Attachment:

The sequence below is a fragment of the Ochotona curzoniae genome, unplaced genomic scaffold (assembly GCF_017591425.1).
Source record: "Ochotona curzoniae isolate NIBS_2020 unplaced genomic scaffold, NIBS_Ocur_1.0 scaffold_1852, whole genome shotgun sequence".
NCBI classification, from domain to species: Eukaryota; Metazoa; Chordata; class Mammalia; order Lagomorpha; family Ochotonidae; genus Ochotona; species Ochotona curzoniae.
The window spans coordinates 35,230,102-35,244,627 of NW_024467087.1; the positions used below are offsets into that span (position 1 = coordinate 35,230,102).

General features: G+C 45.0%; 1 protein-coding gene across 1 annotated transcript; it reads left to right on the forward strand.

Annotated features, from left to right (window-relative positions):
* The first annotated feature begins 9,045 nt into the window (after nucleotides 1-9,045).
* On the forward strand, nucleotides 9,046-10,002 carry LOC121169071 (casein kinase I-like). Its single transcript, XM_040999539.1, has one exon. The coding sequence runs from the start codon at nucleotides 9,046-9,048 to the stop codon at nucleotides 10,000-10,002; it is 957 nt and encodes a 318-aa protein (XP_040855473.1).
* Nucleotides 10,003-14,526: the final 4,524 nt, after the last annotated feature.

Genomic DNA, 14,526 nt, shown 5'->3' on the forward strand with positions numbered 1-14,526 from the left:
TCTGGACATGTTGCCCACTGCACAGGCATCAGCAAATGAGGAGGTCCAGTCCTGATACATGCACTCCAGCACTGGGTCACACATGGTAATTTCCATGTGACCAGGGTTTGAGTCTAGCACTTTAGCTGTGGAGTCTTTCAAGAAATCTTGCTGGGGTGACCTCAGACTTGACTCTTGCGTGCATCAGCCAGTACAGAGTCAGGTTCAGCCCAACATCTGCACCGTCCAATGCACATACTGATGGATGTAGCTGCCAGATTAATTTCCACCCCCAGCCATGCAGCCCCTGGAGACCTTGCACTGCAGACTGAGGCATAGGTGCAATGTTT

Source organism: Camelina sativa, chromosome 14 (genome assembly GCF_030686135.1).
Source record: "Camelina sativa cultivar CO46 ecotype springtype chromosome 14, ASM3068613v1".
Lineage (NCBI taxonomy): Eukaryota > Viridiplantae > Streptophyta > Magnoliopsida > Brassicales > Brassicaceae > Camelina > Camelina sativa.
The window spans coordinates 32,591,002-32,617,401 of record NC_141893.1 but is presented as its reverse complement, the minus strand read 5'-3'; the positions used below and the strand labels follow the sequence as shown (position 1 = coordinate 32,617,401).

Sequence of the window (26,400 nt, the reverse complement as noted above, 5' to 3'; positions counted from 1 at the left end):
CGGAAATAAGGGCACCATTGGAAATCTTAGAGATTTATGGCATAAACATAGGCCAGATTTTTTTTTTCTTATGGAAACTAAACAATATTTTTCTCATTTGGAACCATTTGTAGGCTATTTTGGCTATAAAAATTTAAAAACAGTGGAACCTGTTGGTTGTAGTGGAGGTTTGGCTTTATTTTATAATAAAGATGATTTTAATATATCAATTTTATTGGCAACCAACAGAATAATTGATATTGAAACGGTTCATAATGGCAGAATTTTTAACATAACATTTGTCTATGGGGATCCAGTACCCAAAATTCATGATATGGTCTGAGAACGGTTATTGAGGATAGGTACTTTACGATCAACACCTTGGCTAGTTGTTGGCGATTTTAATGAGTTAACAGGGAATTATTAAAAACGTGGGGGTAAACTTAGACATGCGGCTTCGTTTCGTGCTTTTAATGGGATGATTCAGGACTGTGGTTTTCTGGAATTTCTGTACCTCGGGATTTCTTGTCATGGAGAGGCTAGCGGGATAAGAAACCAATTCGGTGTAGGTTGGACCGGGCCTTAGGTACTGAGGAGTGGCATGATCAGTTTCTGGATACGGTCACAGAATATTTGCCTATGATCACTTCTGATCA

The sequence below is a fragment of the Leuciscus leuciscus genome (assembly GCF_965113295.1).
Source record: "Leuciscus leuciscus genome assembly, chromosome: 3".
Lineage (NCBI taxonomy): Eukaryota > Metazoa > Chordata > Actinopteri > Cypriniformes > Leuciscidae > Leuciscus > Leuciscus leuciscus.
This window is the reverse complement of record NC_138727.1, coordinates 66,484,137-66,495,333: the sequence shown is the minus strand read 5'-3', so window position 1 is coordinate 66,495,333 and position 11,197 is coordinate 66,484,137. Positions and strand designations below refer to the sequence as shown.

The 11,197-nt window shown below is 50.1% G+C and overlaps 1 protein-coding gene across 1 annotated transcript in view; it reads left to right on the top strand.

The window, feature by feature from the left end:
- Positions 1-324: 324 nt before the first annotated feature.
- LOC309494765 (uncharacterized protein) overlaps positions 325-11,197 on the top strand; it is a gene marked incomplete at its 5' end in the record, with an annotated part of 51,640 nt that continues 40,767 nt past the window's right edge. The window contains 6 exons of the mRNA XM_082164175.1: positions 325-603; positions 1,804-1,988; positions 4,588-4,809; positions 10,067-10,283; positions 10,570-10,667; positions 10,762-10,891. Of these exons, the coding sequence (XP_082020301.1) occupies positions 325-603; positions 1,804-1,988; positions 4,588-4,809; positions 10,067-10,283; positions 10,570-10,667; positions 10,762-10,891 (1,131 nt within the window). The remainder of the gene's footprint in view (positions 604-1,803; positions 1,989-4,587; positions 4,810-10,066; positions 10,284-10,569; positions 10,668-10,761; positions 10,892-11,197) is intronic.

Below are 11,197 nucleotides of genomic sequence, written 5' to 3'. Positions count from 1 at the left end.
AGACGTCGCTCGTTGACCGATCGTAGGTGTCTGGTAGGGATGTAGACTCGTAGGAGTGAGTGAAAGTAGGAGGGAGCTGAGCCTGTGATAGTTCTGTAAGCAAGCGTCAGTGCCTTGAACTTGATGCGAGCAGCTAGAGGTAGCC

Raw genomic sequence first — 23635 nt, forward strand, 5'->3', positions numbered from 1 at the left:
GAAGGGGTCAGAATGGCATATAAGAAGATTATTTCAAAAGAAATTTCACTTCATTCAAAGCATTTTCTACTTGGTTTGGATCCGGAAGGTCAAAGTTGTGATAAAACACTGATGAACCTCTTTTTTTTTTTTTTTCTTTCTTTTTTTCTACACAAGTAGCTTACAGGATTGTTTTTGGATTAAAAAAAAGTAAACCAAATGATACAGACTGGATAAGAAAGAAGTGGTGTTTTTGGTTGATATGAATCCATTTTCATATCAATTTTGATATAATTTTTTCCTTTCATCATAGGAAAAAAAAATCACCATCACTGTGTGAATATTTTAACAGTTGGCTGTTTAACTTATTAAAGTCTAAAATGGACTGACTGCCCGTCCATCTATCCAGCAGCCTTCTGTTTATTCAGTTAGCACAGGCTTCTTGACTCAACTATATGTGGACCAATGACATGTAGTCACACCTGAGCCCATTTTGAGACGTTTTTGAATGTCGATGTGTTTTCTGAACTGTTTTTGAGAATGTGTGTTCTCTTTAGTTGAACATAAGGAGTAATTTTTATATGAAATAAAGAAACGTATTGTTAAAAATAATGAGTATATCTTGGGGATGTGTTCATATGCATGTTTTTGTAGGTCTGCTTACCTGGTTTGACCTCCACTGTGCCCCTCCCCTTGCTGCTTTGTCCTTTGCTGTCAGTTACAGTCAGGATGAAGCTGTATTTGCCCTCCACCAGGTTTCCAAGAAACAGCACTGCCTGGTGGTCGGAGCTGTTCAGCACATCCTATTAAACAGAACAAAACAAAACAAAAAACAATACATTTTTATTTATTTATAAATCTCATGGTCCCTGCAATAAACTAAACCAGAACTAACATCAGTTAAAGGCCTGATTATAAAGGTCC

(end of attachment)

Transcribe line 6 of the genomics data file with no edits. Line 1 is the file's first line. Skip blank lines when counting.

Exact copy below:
Annotated features, from left to right (window-relative positions):